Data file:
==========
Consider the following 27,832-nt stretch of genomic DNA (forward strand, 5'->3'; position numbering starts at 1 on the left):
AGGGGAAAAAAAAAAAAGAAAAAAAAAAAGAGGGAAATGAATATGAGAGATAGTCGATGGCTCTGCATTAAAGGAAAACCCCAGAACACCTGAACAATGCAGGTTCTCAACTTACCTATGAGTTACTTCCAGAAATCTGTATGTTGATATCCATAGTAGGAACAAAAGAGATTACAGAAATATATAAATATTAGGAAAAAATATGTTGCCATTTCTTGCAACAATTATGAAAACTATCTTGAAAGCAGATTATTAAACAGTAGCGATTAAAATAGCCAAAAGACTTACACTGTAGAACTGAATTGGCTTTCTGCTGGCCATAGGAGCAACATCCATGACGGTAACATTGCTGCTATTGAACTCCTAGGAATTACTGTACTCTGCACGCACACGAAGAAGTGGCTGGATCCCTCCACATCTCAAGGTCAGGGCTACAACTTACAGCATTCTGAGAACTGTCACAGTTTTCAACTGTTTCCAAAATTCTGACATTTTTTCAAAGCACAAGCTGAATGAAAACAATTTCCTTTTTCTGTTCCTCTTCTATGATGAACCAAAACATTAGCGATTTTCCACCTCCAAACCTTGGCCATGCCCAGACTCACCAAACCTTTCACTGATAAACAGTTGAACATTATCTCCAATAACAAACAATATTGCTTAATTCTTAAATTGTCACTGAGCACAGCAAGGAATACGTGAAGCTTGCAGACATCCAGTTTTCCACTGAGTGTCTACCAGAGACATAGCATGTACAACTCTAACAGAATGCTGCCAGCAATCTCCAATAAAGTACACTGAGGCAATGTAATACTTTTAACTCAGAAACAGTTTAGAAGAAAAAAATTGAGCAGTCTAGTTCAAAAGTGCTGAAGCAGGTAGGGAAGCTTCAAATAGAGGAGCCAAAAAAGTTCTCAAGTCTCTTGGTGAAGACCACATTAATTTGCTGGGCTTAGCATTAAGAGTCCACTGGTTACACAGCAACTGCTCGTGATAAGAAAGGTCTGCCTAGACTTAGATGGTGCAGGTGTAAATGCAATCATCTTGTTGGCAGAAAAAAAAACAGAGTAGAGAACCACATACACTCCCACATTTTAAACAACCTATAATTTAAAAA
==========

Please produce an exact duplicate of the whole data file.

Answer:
Consider the following 27,832-nt stretch of genomic DNA (forward strand, 5'->3'; position numbering starts at 1 on the left):
AGGGGAAAAAAAAAAAAGAAAAAAAAAAAGAGGGAAATGAATATGAGAGATAGTCGATGGCTCTGCATTAAAGGAAAACCCCAGAACACCTGAACAATGCAGGTTCTCAACTTACCTATGAGTTACTTCCAGAAATCTGTATGTTGATATCCATAGTAGGAACAAAAGAGATTACAGAAATATATAAATATTAGGAAAAAATATGTTGCCATTTCTTGCAACAATTATGAAAACTATCTTGAAAGCAGATTATTAAACAGTAGCGATTAAAATAGCCAAAAGACTTACACTGTAGAACTGAATTGGCTTTCTGCTGGCCATAGGAGCAACATCCATGACGGTAACATTGCTGCTATTGAACTCCTAGGAATTACTGTACTCTGCACGCACACGAAGAAGTGGCTGGATCCCTCCACATCTCAAGGTCAGGGCTACAACTTACAGCATTCTGAGAACTGTCACAGTTTTCAACTGTTTCCAAAATTCTGACATTTTTTCAAAGCACAAGCTGAATGAAAACAATTTCCTTTTTCTGTTCCTCTTCTATGATGAACCAAAACATTAGCGATTTTCCACCTCCAAACCTTGGCCATGCCCAGACTCACCAAACCTTTCACTGATAAACAGTTGAACATTATCTCCAATAACAAACAATATTGCTTAATTCTTAAATTGTCACTGAGCACAGCAAGGAATACGTGAAGCTTGCAGACATCCAGTTTTCCACTGAGTGTCTACCAGAGACATAGCATGTACAACTCTAACAGAATGCTGCCAGCAATCTCCAATAAAGTACACTGAGGCAATGTAATACTTTTAACTCAGAAACAGTTTAGAAGAAAAAAATTGAGCAGTCTAGTTCAAAAGTGCTGAAGCAGGTAGGGAAGCTTCAAATAGAGGAGCCAAAAAAGTTCTCAAGTCTCTTGGTGAAGACCACATTAATTTGCTGGGCTTAGCATTAAGAGTCCACTGGTTACACAGCAACTGCTCGTGATAAGAAAGGTCTGCCTAGACTTAGATGGTGCAGGTGTAAATGCAATCATCTTGTTGGCAGAAAAAAAAACAGAGTAGAGAACCACATACACTCCCACATTTTAAACAACCTATAATTTAAAAA